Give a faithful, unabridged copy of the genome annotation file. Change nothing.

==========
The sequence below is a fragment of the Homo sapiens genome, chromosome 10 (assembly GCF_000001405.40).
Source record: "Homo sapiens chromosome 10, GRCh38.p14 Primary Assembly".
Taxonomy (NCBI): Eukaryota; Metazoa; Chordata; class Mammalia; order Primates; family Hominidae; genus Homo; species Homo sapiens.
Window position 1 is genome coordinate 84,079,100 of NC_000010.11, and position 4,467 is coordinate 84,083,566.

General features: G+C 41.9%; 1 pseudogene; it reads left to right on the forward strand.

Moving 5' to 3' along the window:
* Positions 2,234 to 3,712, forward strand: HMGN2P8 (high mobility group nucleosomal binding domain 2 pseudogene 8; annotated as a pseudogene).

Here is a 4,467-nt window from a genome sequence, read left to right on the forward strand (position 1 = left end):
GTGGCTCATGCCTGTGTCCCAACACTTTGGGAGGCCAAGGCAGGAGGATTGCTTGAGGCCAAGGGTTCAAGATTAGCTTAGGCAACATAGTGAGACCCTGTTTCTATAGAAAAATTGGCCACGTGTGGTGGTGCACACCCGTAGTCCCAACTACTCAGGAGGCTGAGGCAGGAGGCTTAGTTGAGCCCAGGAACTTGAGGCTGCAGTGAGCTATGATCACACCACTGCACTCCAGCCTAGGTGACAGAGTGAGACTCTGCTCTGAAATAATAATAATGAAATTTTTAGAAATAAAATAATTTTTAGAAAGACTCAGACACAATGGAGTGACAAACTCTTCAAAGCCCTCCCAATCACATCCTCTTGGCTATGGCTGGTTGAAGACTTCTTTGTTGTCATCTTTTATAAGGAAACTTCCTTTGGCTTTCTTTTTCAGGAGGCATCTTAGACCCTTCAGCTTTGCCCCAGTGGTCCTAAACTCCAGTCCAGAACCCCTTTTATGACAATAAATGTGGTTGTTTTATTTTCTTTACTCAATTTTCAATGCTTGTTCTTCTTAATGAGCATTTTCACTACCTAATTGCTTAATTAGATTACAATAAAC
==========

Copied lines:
The sequence below is a fragment of the Homo sapiens genome, chromosome 10 (assembly GCF_000001405.40).
Source record: "Homo sapiens chromosome 10, GRCh38.p14 Primary Assembly".
Taxonomy (NCBI): Eukaryota; Metazoa; Chordata; class Mammalia; order Primates; family Hominidae; genus Homo; species Homo sapiens.
Window position 1 is genome coordinate 84,079,100 of NC_000010.11, and position 4,467 is coordinate 84,083,566.

General features: G+C 41.9%; 1 pseudogene; it reads left to right on the forward strand.

Moving 5' to 3' along the window:
* Positions 2,234 to 3,712, forward strand: HMGN2P8 (high mobility group nucleosomal binding domain 2 pseudogene 8; annotated as a pseudogene).

Here is a 4,467-nt window from a genome sequence, read left to right on the forward strand (position 1 = left end):
GTGGCTCATGCCTGTGTCCCAACACTTTGGGAGGCCAAGGCAGGAGGATTGCTTGAGGCCAAGGGTTCAAGATTAGCTTAGGCAACATAGTGAGACCCTGTTTCTATAGAAAAATTGGCCACGTGTGGTGGTGCACACCCGTAGTCCCAACTACTCAGGAGGCTGAGGCAGGAGGCTTAGTTGAGCCCAGGAACTTGAGGCTGCAGTGAGCTATGATCACACCACTGCACTCCAGCCTAGGTGACAGAGTGAGACTCTGCTCTGAAATAATAATAATGAAATTTTTAGAAATAAAATAATTTTTAGAAAGACTCAGACACAATGGAGTGACAAACTCTTCAAAGCCCTCCCAATCACATCCTCTTGGCTATGGCTGGTTGAAGACTTCTTTGTTGTCATCTTTTATAAGGAAACTTCCTTTGGCTTTCTTTTTCAGGAGGCATCTTAGACCCTTCAGCTTTGCCCCAGTGGTCCTAAACTCCAGTCCAGAACCCCTTTTATGACAATAAATGTGGTTGTTTTATTTTCTTTACTCAATTTTCAATGCTTGTTCTTCTTAATGAGCATTTTCACTACCTAATTGCTTAATTAGATTACAATAAAC